As I looked around and saw Catholics, Evangelicals, Reformed and Mainline Protestants, I saw the beautiful ecumenism that my father’s death had fostered. From the hospital to the hospice bed, in his death and in his memorial, love had for a moment overcome doctrinal and theological disagreements to embody the “the reconciliation of all Christians.”5 People had seen Christ in each other, and they had seen Christ in themselves. We were all united in our war against death. Many of us knew that only Christ could grant us the victory, who “transcends human powers and gifts.”6 In his last days, my father had made evangelism and the call to Christ his final calling, “a gift of Christ and a call of the Holy Spirit.”7 Though my father’s place in Christ’s Church remained to me a mystery, he fulfilled that calling.
Eight months removed from that day, my family and I will spend our first Christmas without my father. He will not be there to hold his first grandchild Annemarie Frances, born the day after his funeral and named after his middle name and confirmation saint: St. Francis of Assisi. I’ll miss that annual hunting trip we’d take after Christmas, where we’d sit out in the cold all morning looking for deer, only to come home empty handed. (I shot my first deer this December, with my dad’s .308.) My mother will spend her first Christmas with her first granddaughter, whom she showers adoringly with gifts, but without her husband of thirty-three years. For those of us who were there with my father in his last moments, we will assemble to celebrate the holiday and worship together: Catholic and Protestant, Evangelical and Presbyterian. In our shared experience, our fraternal knowledge of one another, prayer in common, and collaboration, we will find new ways to love and live, even amidst true doctrinal differences. In this holiday, in our family, the calling that my father lived and died for will live on.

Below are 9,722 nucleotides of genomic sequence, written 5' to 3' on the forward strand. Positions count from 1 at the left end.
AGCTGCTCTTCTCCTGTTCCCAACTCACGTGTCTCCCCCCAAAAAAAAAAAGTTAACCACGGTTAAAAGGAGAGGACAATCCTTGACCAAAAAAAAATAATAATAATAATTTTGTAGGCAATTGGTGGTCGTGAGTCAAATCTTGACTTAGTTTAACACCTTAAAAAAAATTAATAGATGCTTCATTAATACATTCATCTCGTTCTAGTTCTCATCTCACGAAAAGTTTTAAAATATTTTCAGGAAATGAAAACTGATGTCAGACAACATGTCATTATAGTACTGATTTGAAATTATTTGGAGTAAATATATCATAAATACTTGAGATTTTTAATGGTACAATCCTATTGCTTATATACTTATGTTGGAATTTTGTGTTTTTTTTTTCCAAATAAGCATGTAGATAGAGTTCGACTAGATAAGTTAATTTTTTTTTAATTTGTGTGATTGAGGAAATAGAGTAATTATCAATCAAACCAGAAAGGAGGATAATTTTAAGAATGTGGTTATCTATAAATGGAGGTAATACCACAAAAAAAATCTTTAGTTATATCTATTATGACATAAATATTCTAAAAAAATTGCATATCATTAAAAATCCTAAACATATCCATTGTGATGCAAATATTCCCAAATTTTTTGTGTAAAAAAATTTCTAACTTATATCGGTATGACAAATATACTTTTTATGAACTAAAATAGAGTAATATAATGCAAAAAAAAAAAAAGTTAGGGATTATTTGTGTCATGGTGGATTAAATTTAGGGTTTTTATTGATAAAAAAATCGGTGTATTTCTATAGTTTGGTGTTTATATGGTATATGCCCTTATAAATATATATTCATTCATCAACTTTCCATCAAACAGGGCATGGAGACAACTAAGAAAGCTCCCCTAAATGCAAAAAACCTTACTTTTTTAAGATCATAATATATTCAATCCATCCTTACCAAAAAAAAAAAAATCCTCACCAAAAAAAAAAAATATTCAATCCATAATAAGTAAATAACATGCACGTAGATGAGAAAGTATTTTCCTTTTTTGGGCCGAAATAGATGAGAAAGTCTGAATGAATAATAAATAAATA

- Catechism of the Catholic Church (CCC), 821. [↩]